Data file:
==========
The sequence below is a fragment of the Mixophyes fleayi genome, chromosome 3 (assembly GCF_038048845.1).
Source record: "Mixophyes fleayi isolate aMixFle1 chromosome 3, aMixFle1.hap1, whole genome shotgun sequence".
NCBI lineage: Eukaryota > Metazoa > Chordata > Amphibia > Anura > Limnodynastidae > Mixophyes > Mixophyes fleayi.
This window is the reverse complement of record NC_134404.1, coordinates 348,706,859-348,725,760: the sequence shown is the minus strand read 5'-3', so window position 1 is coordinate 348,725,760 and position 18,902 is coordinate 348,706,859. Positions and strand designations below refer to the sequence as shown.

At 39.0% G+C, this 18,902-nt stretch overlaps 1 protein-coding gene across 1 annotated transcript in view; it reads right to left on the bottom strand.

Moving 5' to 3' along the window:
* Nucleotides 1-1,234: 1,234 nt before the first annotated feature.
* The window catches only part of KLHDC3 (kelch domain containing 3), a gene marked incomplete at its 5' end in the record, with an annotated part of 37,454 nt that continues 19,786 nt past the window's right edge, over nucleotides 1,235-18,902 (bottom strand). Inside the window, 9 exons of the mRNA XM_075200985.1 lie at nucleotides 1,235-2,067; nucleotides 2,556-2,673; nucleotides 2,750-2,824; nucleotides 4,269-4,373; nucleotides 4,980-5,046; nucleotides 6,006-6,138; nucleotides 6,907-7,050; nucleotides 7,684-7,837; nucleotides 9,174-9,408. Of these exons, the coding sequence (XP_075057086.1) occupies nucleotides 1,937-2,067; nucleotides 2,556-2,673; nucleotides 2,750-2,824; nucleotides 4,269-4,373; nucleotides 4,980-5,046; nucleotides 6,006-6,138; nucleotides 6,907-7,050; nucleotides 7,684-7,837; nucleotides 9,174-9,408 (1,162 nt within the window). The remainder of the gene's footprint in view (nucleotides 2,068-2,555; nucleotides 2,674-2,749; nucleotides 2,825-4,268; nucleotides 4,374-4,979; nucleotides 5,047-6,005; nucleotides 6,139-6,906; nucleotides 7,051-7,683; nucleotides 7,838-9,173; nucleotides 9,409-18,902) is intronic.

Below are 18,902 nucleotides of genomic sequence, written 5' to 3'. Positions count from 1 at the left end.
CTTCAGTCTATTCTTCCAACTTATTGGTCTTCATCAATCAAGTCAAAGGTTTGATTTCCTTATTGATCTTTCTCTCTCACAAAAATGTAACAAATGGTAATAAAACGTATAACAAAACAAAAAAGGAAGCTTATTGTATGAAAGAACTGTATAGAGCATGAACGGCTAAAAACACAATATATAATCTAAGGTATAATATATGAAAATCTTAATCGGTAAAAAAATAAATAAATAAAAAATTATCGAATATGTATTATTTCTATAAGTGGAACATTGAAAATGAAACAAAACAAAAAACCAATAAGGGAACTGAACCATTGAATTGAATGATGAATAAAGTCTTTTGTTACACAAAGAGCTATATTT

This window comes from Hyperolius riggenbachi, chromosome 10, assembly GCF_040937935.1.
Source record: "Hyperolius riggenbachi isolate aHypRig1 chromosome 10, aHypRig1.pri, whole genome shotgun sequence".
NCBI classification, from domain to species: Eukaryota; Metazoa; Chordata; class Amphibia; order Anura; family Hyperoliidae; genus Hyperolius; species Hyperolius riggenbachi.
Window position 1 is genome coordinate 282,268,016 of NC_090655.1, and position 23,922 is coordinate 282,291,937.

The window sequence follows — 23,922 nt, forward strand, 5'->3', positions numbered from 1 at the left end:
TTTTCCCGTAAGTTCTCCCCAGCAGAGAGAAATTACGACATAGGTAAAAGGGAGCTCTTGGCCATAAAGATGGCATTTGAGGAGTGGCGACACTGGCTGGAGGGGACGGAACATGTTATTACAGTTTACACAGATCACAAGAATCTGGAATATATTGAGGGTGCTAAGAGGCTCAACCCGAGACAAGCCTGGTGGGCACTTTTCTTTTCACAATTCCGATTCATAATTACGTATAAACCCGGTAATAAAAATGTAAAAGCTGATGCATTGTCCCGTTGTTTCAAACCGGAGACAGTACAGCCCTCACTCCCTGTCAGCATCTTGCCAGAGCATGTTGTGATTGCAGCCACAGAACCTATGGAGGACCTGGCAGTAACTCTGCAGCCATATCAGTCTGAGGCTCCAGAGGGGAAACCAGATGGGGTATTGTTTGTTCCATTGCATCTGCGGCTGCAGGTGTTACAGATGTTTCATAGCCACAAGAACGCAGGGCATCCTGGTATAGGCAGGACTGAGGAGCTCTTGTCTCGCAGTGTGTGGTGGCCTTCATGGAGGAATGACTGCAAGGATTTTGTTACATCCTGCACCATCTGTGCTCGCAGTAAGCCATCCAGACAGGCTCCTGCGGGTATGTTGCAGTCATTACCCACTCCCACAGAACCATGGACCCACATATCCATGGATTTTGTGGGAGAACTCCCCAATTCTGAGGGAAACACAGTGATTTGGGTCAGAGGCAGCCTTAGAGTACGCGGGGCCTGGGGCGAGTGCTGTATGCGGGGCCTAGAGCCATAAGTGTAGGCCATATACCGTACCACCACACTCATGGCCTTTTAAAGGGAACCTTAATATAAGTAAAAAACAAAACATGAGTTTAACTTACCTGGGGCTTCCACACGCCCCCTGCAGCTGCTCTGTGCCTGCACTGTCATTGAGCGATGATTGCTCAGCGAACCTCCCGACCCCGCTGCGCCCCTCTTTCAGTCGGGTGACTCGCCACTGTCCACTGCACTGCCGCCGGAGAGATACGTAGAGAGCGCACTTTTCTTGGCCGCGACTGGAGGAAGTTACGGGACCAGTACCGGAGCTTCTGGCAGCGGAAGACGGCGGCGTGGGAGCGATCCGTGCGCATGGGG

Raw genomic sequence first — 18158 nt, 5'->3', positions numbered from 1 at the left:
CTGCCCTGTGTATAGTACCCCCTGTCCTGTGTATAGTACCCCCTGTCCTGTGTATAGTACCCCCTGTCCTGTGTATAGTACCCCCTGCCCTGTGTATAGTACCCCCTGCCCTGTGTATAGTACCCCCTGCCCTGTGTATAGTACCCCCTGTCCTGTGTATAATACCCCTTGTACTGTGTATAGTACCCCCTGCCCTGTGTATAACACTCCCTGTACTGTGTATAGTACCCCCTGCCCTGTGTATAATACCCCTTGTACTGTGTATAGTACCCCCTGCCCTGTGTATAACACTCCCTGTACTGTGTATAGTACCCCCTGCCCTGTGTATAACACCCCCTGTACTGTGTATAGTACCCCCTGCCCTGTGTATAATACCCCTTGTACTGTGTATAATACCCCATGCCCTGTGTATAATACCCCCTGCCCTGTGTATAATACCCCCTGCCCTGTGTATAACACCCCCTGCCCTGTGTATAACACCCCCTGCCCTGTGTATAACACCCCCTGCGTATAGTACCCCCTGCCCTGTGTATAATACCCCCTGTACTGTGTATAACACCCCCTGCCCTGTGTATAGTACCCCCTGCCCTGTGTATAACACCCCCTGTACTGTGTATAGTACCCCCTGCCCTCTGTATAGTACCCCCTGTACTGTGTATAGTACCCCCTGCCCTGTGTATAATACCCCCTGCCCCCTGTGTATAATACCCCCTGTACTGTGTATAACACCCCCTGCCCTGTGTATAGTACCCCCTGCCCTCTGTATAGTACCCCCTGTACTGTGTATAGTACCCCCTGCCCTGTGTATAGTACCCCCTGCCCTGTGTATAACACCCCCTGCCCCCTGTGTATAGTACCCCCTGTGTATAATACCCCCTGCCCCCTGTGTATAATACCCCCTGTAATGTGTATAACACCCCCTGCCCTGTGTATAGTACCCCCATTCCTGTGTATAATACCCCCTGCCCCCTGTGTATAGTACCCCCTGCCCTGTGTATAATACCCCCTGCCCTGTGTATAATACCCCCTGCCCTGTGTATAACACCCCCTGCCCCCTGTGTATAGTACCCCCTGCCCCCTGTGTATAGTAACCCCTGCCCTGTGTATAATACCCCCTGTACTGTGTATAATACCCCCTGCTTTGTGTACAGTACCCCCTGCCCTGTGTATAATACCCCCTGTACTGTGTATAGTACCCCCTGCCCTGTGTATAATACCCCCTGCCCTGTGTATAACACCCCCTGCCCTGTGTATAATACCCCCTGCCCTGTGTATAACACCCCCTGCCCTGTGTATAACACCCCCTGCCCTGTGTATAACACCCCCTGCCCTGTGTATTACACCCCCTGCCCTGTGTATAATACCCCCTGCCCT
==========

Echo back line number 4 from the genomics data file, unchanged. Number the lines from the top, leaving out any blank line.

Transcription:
This window is the reverse complement of record NC_134404.1, coordinates 348,706,859-348,725,760: the sequence shown is the minus strand read 5'-3', so window position 1 is coordinate 348,725,760 and position 18,902 is coordinate 348,706,859. Positions and strand designations below refer to the sequence as shown.